SAMHSA reduces barriers to new methadone patients in jail through crisis exceptions during the COVID-19 pandemic
Jails seeking to begin individuals on methadone treatment for opioid use disorder (OUD) during the COVID-19 pandemic now have one less barrier to overcome. Under the crisis exceptions in place during the pandemic, the Substance Abuse and Mental Health Services Administration (SAMHSA) will allow Opioid Treatment Program (OTP) providers across the country to observe in-person physicals conducted by certain jail medical staff over telehealth for methadone inductions.
Jails have been disproportionately impacted by both the COVID-19 pandemic and the opioid epidemic, and the crises have merged to form a “syndemic”. More than 30 states have reported increases in opioid-related use and deaths since the pandemic began. In order to reduce traffic and limit the spread of COVID-19, many correctional facilities have temporarily restricted or suspended access to outside personnel, including OTP providers. Further, many courts have slowed or paused proceedings, significantly postponing release dates for those awaiting trial.
At the end of April, SAMHSA shared a FAQ document clarifying the crisis exceptions for behavioral health services during the COVID-19 pandemic. While OTP providers in any setting are temporarily exempt from providing in-person physicals to new patients on buprenorphine, the requirement of an in-person medical evaluation would remain in force for new patients on methadone. The Center for Behavioral Health and Justice (CBHJ) and Wayne State University’s School of Social Work quickly identified the unique barriers this would present in jail settings.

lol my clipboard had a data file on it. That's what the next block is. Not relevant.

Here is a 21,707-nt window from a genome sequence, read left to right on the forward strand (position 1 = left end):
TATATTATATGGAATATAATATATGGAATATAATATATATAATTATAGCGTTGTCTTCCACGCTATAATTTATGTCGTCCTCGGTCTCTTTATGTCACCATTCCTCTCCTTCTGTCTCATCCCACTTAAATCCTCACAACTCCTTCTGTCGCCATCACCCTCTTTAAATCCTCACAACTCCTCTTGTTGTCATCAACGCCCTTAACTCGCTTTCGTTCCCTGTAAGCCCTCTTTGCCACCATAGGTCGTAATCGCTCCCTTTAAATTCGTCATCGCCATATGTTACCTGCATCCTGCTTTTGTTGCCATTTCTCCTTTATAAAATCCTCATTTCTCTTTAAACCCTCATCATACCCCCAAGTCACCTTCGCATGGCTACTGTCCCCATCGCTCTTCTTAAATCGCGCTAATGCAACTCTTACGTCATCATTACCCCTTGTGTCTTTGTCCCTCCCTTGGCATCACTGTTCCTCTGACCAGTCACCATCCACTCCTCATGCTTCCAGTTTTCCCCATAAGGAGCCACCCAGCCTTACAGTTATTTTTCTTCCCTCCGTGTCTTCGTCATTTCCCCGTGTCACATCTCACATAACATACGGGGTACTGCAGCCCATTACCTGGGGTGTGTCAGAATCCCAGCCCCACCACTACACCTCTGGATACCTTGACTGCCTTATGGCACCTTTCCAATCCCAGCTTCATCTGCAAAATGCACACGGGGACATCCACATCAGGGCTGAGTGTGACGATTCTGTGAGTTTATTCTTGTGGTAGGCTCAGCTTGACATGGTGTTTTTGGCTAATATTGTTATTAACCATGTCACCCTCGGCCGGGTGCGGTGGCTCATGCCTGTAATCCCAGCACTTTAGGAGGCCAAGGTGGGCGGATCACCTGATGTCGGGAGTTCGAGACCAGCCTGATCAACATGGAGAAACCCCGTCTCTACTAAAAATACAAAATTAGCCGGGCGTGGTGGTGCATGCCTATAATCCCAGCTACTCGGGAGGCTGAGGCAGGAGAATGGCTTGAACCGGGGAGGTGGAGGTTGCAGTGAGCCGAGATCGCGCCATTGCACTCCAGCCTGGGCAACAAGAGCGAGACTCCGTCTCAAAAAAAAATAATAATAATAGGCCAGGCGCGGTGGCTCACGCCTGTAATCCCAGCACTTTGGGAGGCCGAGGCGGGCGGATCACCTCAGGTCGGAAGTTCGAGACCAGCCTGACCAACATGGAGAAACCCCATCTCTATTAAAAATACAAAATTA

The Opioid Treatment Ecosystem (OTE) initiative of the CBHJ supports county stakeholders in implementing or improving elements of Medication Assisted Treatment (MAT) practices in the criminal/legal system through the OTE Model (as seen below). In the beginning phase of the initiative, priority was placed on increasing access to Medications for Opioid Use Disorder (MOUD) in OTE county jails, as no treatment for opioid use disorder has stronger evidence supporting it than the three forms of FDA approved MOUD.
April’s crisis exceptions alleviated COVID-19 related barriers to accessing buprenorphine in jail settings. While the groundbreaking work in several Michigan communities could resume in some ways, access to all three forms of FDA approved medications—including methadone—is a critical component of the OTE Model.
School of Social Work Dean Sheryl Kubiak reached out to the Michigan Department of Health and Human Services and found an ally in Lisa Miller, the State Opioid Treatment Authority. Miller proposed the use of a telehealth connection, which would ensure that “all elements of the physical are conducted” while still allowing the provision of opioid treatment services in jail settings to move forward. In response, SAMHSA approved the use of a telehealth connection between the OTP provider and a jail-based nurse practitioner, physician assistant, or physician.
Methadone, buprenorphine, and naltrexone are the FDA approved forms of MOUD, all of which are recommended for use in coordination with counseling and behavioral therapies. During the COVID-19 pandemic, allowing OTP physicians access to facilities may be the most thorough and cost-effective route for jails to begin methadone treatment for a new patient. However, any method for increasing access to all forms of MOUD and accurately identifying individuals with opioid use disorder are critical in addressing the opioid epidemic—a national crisis that has been heightened by the COVID-19 pandemic.
About the Center for Behavioral Health and Justice: The Wayne State University School of Social Work Center for Behavioral Health envisions communities in which research, data, and best practices are used by multiple stakeholders to enhance the optimal well-being of individuals with mental illness and/or substance use disorders who come into contact with the criminal/legal system. Learn more